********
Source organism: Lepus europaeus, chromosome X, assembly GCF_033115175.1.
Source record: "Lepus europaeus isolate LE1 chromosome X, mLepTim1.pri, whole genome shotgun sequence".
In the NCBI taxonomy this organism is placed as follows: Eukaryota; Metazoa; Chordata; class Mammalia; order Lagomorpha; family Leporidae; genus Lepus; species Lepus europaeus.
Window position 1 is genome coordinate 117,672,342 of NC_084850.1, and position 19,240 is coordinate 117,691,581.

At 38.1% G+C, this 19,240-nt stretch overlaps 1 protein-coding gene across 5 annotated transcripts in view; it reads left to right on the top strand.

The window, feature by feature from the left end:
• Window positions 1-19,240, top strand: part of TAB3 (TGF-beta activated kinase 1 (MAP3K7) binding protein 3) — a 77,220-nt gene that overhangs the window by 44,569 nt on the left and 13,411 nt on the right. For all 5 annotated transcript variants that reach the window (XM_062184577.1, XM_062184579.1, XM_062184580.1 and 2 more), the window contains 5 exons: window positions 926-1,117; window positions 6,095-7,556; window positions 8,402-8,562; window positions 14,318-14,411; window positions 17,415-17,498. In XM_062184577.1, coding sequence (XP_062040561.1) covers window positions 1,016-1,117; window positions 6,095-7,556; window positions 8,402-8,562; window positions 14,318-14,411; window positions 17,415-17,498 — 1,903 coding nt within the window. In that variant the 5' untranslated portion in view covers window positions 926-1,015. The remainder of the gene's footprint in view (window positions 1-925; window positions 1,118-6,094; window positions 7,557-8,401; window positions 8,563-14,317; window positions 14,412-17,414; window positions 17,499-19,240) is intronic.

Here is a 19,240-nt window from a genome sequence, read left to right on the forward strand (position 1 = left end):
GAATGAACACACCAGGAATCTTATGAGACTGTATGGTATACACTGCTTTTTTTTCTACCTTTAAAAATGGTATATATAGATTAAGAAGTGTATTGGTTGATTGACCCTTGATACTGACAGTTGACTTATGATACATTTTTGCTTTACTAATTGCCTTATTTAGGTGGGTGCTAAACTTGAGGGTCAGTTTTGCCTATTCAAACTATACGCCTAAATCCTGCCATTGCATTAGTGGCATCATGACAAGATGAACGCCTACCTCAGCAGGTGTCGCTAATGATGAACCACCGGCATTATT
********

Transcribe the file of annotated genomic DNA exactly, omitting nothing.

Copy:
Source organism: Lepus europaeus, chromosome X, assembly GCF_033115175.1.
Source record: "Lepus europaeus isolate LE1 chromosome X, mLepTim1.pri, whole genome shotgun sequence".
In the NCBI taxonomy this organism is placed as follows: Eukaryota; Metazoa; Chordata; class Mammalia; order Lagomorpha; family Leporidae; genus Lepus; species Lepus europaeus.
Window position 1 is genome coordinate 117,672,342 of NC_084850.1, and position 19,240 is coordinate 117,691,581.

At 38.1% G+C, this 19,240-nt stretch overlaps 1 protein-coding gene across 5 annotated transcripts in view; it reads left to right on the top strand.

The window, feature by feature from the left end:
• Window positions 1-19,240, top strand: part of TAB3 (TGF-beta activated kinase 1 (MAP3K7) binding protein 3) — a 77,220-nt gene that overhangs the window by 44,569 nt on the left and 13,411 nt on the right. For all 5 annotated transcript variants that reach the window (XM_062184577.1, XM_062184579.1, XM_062184580.1 and 2 more), the window contains 5 exons: window positions 926-1,117; window positions 6,095-7,556; window positions 8,402-8,562; window positions 14,318-14,411; window positions 17,415-17,498. In XM_062184577.1, coding sequence (XP_062040561.1) covers window positions 1,016-1,117; window positions 6,095-7,556; window positions 8,402-8,562; window positions 14,318-14,411; window positions 17,415-17,498 — 1,903 coding nt within the window. In that variant the 5' untranslated portion in view covers window positions 926-1,015. The remainder of the gene's footprint in view (window positions 1-925; window positions 1,118-6,094; window positions 7,557-8,401; window positions 8,563-14,317; window positions 14,412-17,414; window positions 17,499-19,240) is intronic.

Here is a 19,240-nt window from a genome sequence, read left to right on the forward strand (position 1 = left end):
GAATGAACACACCAGGAATCTTATGAGACTGTATGGTATACACTGCTTTTTTTTCTACCTTTAAAAATGGTATATATAGATTAAGAAGTGTATTGGTTGATTGACCCTTGATACTGACAGTTGACTTATGATACATTTTTGCTTTACTAATTGCCTTATTTAGGTGGGTGCTAAACTTGAGGGTCAGTTTTGCCTATTCAAACTATACGCCTAAATCCTGCCATTGCATTAGTGGCATCATGACAAGATGAACGCCTACCTCAGCAGGTGTCGCTAATGATGAACCACCGGCATTATT